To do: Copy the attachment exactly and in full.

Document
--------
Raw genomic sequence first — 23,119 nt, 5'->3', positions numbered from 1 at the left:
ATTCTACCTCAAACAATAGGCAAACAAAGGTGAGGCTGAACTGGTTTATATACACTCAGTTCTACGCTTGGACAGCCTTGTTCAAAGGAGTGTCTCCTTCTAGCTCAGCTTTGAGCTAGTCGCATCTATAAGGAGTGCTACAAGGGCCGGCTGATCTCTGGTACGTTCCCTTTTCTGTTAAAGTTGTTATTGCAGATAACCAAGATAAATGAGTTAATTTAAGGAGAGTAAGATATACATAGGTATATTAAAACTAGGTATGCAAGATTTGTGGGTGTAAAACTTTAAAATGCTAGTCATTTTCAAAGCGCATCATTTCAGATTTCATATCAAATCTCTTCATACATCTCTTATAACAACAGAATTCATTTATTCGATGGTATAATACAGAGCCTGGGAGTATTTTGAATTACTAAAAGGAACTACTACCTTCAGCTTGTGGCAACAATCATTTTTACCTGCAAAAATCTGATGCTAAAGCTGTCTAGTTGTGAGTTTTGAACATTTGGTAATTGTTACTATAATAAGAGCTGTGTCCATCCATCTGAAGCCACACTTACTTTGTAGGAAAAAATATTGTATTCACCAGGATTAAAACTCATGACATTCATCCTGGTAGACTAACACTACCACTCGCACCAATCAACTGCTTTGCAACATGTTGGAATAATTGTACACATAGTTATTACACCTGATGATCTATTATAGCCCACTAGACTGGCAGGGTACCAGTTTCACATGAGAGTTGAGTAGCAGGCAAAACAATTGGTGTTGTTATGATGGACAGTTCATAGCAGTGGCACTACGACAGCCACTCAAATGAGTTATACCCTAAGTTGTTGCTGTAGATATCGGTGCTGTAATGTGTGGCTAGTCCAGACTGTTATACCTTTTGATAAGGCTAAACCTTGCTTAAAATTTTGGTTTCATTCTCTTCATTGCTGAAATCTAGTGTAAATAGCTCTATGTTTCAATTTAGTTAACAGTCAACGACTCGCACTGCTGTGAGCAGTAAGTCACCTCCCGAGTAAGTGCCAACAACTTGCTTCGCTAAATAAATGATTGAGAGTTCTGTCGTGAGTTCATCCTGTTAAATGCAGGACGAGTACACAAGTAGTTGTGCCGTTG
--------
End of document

Raw genomic sequence first — 23,119 nt, 5'->3', positions numbered from 1 at the left:
ATTCTACCTCAAACAATAGGCAAACAAAGGTGAGGCTGAACTGGTTTATATACACTCAGTTCTACGCTTGGACAGCCTTGTTCAAAGGAGTGTCTCCTTCTAGCTCAGCTTTGAGCTAGTCGCATCTATAAGGAGTGCTACAAGGGCCGGCTGATCTCTGGTACGTTCCCTTTTCTGTTAAAGTTGTTATTGCAGATAACCAAGATAAATGAGTTAATTTAAGGAGAGTAAGATATACATAGGTATATTAAAACTAGGTATGCAAGATTTGTGGGTGTAAAACTTTAAAATGCTAGTCATTTTCAAAGCGCATCATTTCAGATTTCATATCAAATCTCTTCATACATCTCTTATAACAACAGAATTCATTTATTCGATGGTATAATACAGAGCCTGGGAGTATTTTGAATTACTAAAAGGAACTACTACCTTCAGCTTGTGGCAACAATCATTTTTACCTGCAAAAATCTGATGCTAAAGCTGTCTAGTTGTGAGTTTTGAACATTTGGTAATTGTTACTATAATAAGAGCTGTGTCCATCCATCTGAAGCCACACTTACTTTGTAGGAAAAAATATTGTATTCACCAGGATTAAAACTCATGACATTCATCCTGGTAGACTAACACTACCACTCGCACCAATCAACTGCTTTGCAACATGTTGGAATAATTGTACACATAGTTATTACACCTGATGATCTATTATAGCCCACTAGACTGGCAGGGTACCAGTTTCACATGAGAGTTGAGTAGCAGGCAAAACAATTGGTGTTGTTATGATGGACAGTTCATAGCAGTGGCACTACGACAGCCACTCAAATGAGTTATACCCTAAGTTGTTGCTGTAGATATCGGTGCTGTAATGTGTGGCTAGTCCAGACTGTTATACCTTTTGATAAGGCTAAACCTTGCTTAAAATTTTGGTTTCATTCTCTTCATTGCTGAAATCTAGTGTAAATAGCTCTATGTTTCAATTTAGTTAACAGTCAACGACTCGCACTGCTGTGAGCAGTAAGTCACCTCCCGAGTAAGTGCCAACAACTTGCTTCGCTAAATAAATGATTGAGAGTTCTGTCGTGAGTTCATCCTGTTAAATGCAGGACGAGTACACAAGTAGTTGTGCCGTTG